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Halloween is meant to be a special treat for children and adults alike, but many of its hallmarks pose fire, safety and other accident hazards. Los Angeles County Sheriff’s Department, Fire and Public Health Officials offer the following tips and reminders to help all witches, ghosts and ghouls enjoy a safe Halloween.
- Wear a costume that is easily seen by others, especially motorists, and is easy to walk in.
- Avoid costumes with billowy, long-trailing fabric that can easily ignite or be a tripping hazard.
- Make sure masks fit properly and that you can easily see out of the eye holes.
- Lower your risk for serious eye injury by not wearing decorative contact lenses.
- Consider wearing facial make-up instead, but always test make-up in a small area first. Remove it before bedtime to prevent possible skin and eye irritation.
- Swords, knives, and similar costume accessories should be short, soft, and flexible.
Candles and Decorations
Halloween is one of the top five days of the year for candle use. According to the National Fire Protection Association, candles cause about 15,000 house fires each year, more than 1,200 serious injuries, close to 200 deaths and $450 million in property damage.
- Always use caution with candles and never leave lit candles unattended.
- Dried flowers, cornstalks and crepe paper are highly flammable. Keep these and other decorations well away from open flames and heat sources, including light bulbs and heaters.
- Keep all exits clear of decorations and have a fire extinguisher nearby.
- Consider using flashlights or battery-operated candles instead.
- Light candles inside Jack o’ Lanterns with long, fireplace-style matches or utility lighters.
- Make sure children are watched at all times when around lit candles. Be sure young ones know how to stop, drop, roll and cover their faces if clothing catches fire.
- Always go with friends and stay in a group. Plan your route, using well-lit streets, and tell your family which streets you plan to use and when you plan to return.
- Parents or other adults should always go with young trick-or-treaters. Everyone should use flashlights or glow-sticks to increase visibility. Use reflective tape on costumes.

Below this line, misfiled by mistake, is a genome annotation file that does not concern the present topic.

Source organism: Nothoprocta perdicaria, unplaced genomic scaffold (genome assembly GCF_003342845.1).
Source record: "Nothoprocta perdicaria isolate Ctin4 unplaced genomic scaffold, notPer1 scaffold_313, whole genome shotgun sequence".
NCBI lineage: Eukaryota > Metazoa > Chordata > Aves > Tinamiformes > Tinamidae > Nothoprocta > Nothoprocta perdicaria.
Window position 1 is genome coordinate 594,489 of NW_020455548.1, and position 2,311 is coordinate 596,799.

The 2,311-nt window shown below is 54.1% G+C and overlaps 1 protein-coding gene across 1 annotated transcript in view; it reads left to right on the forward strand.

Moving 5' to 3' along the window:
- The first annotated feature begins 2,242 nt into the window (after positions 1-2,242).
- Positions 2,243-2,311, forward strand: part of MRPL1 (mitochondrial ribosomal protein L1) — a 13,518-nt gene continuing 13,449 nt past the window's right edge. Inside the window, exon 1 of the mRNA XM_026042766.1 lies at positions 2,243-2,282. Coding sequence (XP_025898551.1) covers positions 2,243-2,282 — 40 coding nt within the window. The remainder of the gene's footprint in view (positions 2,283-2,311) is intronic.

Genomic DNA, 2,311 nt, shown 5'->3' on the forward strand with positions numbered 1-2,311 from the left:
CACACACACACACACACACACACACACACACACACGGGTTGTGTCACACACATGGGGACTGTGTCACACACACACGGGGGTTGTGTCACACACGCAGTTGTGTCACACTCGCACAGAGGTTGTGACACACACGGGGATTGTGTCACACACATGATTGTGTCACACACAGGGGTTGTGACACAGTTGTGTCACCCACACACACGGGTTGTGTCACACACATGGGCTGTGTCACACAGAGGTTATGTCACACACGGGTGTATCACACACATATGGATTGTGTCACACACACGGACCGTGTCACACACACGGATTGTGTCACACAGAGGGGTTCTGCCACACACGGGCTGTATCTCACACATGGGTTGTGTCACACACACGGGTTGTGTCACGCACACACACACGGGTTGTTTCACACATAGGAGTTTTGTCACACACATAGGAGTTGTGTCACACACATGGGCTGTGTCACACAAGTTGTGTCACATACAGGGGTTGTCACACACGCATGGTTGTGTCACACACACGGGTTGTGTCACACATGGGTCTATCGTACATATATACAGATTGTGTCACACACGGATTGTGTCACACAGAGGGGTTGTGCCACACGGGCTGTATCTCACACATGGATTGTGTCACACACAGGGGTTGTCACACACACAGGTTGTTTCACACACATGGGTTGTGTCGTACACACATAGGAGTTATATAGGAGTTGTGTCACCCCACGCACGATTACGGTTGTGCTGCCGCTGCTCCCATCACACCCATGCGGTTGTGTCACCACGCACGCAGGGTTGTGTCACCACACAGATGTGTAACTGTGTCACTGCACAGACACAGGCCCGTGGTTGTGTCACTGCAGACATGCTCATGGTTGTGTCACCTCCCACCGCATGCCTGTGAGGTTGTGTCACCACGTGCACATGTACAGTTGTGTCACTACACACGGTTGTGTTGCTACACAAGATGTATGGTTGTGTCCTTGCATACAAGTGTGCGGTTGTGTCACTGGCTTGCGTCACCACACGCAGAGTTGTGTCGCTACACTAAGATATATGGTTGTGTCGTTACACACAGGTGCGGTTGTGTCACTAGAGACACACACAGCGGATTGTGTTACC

- Cross only at corners, not in the middle of the block or from between parked cars.
- Review with children how to safely cross a street with by looking left, right and left again to spot approaching cars. If there is no sidewalk, stay as far left of the roadway as possible and walk facing traffic.
- Enter homes only if you’re with a trusted adult. Only visit well-lit houses. Don’t stop at dark houses, and never accept rides from strangers.
- Never eat any goodies until you are safely home and have checked them all for tampering and choking hazards. Throw away candy or food not commercially wrapped and sealed. Notify police if there are any suspicious treats.
- As an alternative, attend an organized Halloween party. If your children are attending Halloween parties at others’ homes, remind them to be alert for ways out of the home in an emergency.
Expecting Trick-or-Treaters or Guests
- Be sure walking areas and stairs are well-lit and free of obstacles that could result in falls.
- Keep candle-lit jack o’lanterns and luminaries away from doorsteps, walkways, landings, and curtains. Place them on sturdy tables, keep them out of the reach of pets and small children, and never leave them unattended.
- Remind drivers to watch out for trick-or-treaters and to drive safely.
Adults & Motorists
- Use extra caution while driving on Halloween. Be on the look-out for trick-or-treaters.
- Celebrate responsibly and designate a driver if attending parties or other festivities.